Every Mac user should be very interested in what happens with Apple’s new file system APFS, because it is the strongest indicator of Apple’s commitment to the platform.
Currently, every iOS device running 10.3 and later is running APFS, seemingly fairly happily. In fact, in the vast majority of cases, so happily that the user isn’t even aware that its file system has changed.
In contrast, only a small minority of Macs start up from an APFS drive: those which have been upgraded to (or shipped with) High Sierra, and boot up from an SSD. If you’re one of the millions whose Mac starts up from a Fusion Drive, an Apple-only product which has been pushed very hard as an ideal compromise between the speed of an SSD and the low-cost high-capacity storage of a hard disk, then you have either not upgraded yet, or are running High Sierra on Apple’s old HFS+.
In theory, in a few weeks or months time, a High Sierra update will bring APFS to Fusion Drives, and possibly conventional rotating hard disks (that seems less certain), and we’ll all move on, upgrade to High Sierra, and live happily ever after. If you’re confident that will happen, then you should listen carefully to Tim Standing, in his presentation at the MacSysAdmin conference in early October.
Tim – an immensely knowledgeable and experienced Mac software engineer, who for more than twenty years has been half of SoftRAID – draws attention to one of the adverse effects of copy-on-write, perhaps the single most important technology behind APFS. Copy-on-write is the heart of snapshots in APFS, its support for versioning, even the increased metadata protection which makes journalling unnecessary.
I have previously shown how copy-on-write works in the context of a single edit, and versioning. Let me illustrate its downside the same way.
Let’s start with a single continuous file on our storage. The ‘chunk’ which this occupies (shown in green) is known as its extent. Now, edit it in three sections.
That single extent is changed into a total of seven extents which together make up the file. If the file is being versioned, the three brown areas in the original extent would remain part of the previous version: we’ll ignore that here. Now, let’s edit the file a second time, changing three sections of its data again, two from the original extent and one from the previous edit.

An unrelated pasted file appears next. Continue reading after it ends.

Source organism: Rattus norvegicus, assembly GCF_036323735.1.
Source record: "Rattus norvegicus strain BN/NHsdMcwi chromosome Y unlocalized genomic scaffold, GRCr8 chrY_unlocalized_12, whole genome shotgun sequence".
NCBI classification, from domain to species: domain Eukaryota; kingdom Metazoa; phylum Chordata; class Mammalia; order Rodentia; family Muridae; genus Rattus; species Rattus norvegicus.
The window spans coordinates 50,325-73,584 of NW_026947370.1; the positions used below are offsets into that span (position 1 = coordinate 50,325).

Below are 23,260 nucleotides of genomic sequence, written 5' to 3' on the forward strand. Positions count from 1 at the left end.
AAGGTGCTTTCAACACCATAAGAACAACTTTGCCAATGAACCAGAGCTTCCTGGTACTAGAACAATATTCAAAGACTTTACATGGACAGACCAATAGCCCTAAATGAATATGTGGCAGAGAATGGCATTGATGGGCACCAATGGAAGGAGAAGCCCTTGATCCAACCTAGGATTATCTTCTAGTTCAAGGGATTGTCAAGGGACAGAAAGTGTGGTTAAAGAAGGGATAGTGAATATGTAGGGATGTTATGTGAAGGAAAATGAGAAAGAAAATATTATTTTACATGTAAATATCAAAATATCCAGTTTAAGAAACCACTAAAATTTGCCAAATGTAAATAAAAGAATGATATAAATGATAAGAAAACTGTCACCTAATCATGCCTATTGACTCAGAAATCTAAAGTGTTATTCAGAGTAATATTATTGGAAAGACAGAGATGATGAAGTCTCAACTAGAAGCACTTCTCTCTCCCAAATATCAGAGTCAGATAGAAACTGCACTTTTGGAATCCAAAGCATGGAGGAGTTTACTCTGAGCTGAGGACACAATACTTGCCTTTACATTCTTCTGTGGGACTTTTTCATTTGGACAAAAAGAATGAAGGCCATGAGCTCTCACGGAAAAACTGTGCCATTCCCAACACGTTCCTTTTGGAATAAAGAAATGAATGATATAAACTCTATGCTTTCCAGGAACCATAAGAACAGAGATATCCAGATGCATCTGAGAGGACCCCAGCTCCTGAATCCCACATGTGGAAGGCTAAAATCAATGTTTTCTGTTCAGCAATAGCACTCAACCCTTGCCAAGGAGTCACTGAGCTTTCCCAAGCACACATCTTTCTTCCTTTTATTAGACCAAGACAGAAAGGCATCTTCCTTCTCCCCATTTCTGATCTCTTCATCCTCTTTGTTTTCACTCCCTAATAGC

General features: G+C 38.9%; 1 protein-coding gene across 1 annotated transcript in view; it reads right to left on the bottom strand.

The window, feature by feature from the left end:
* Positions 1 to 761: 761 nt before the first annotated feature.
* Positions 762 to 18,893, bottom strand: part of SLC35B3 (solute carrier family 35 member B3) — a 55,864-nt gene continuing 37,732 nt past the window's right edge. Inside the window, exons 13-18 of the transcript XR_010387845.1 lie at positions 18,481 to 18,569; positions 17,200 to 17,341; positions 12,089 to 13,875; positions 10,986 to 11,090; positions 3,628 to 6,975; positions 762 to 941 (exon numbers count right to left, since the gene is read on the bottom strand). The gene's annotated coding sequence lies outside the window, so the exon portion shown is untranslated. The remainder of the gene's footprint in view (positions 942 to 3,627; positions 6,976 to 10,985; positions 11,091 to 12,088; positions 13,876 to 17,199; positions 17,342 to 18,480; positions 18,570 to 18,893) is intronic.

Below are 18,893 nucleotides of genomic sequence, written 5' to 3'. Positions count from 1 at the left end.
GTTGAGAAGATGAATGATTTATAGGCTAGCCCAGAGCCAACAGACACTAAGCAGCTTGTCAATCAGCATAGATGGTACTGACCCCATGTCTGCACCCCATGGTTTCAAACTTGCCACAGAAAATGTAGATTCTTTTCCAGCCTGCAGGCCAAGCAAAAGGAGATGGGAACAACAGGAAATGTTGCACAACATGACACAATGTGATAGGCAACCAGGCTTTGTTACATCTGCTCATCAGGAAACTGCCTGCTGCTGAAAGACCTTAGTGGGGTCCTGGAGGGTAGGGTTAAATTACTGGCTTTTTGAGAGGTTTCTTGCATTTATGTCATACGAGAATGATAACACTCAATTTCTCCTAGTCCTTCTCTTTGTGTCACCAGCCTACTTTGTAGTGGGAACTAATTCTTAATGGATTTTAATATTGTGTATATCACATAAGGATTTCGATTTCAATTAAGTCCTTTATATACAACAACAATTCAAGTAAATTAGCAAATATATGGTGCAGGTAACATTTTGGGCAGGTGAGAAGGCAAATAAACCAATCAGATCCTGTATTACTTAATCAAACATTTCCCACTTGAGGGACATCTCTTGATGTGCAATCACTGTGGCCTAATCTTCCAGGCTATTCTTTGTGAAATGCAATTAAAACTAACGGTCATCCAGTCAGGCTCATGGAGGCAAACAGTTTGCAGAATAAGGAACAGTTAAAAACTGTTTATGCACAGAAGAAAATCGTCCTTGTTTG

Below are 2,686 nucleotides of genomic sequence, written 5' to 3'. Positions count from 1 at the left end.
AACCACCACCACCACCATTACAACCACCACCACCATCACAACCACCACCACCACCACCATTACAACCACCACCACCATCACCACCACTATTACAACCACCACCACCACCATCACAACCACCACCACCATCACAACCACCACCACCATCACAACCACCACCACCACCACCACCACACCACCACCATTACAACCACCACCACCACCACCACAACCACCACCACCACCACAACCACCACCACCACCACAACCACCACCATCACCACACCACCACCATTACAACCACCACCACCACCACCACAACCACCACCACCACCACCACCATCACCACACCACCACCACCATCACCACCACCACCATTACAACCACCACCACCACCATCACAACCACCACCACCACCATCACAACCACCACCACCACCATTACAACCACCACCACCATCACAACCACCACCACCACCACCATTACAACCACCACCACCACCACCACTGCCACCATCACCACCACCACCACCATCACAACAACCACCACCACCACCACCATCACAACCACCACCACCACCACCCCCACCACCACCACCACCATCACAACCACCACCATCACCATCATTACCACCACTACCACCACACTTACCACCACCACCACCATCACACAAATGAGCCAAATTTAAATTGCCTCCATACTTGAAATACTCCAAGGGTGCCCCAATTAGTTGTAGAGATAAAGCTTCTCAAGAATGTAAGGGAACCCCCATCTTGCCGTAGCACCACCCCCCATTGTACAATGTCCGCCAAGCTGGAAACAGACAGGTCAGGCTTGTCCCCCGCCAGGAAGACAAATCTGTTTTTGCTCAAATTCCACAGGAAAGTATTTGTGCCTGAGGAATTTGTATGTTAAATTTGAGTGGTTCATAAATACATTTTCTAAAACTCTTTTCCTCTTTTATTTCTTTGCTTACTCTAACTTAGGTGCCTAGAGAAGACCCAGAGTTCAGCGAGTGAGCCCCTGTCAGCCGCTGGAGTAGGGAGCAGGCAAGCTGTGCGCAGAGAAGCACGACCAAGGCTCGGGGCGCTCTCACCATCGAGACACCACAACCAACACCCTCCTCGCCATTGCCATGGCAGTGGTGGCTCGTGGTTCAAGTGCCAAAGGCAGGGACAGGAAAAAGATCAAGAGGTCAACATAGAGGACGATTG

After just two editing sessions, our single-extent original file has fragmented into no less than thirteen extents.
On an SSD, this poses no particular problem, although the file system is going to have to keep track of a very large number of extents. This makes APFS significantly more computationally intensive than HFS+, but then the older file system was designed for 68K Classic Macs with their pedestrian processors.
On a rotating disk, as Tim Standing says, everything starts coming to a grinding halt. To play that movie or audio, macOS needs to stream it continuously, which means seeking to each of those thirteen extents. Multiply that through the many files in macOS which your Mac needs to access, and you can see why the performance of APFS on rotating disks is far inferior to that of HFS+.
That is, though, something of a worst case. There are at least four solutions which Apple will be considering.
Tim Standing is of the opinion that Apple will end up layering APFS with CoreStorage, a project which he thinks could be completed quickly and simply. Another solution would be to turn copy-on-write off when APFS accesses hard disks, something Apple has apparently claimed it could do, but hasn’t done so yet.
The classic answer to file fragmentation on hard disks is to continuously defragment, which we are used to on HFS+. Whether that would prove feasible for the continuous and extreme fragmentation resulting from copy-on-write is unclear, though.
The fourth potential solution lies in the fact that copy-on-write is not an all-or-nothing technique, but can be implemented with different degrees of granularity. APFS decides how finely to fragment files, and the larger the extents used, the less the dangers of severe fragmentation.
By requiring larger extents to be involved in copy-on-write, APFS could, for example, limit the number of fragments resulting from the example editing process to seven rather than thirteen. The trade-off is that the benefits are also reduced. Perhaps Apple’s engineers are currently performing this sort of tuning to arrive at the best compromise for rotating disks.
Little of this has any bearing on APFS for iOS, but is crucial to the future of macOS. Like it or not, many Mac users are going to relying on rotating hard disks for years to come. They may not boot from them, but Time Machine backups and other mass storage systems reaching beyond a few terabytes will remain of great importance for the foreseeable future. And even as I write this, Apple is still selling 2017 iMacs with hard drives, and Fusion Drives.
In the coming weeks and months, Apple will demonstrate its commitment to macOS in APFS. If we’re left waiting and wondering, we’ll know that the Mac’s days as a serious computer platform are numbered, and Apple will be content to sell pretty laptops as iPhone accessories.
(Thanks to Michael Tsai for drawing my attention to Tim Standing’s presentation at MacSysAdmin 2017.)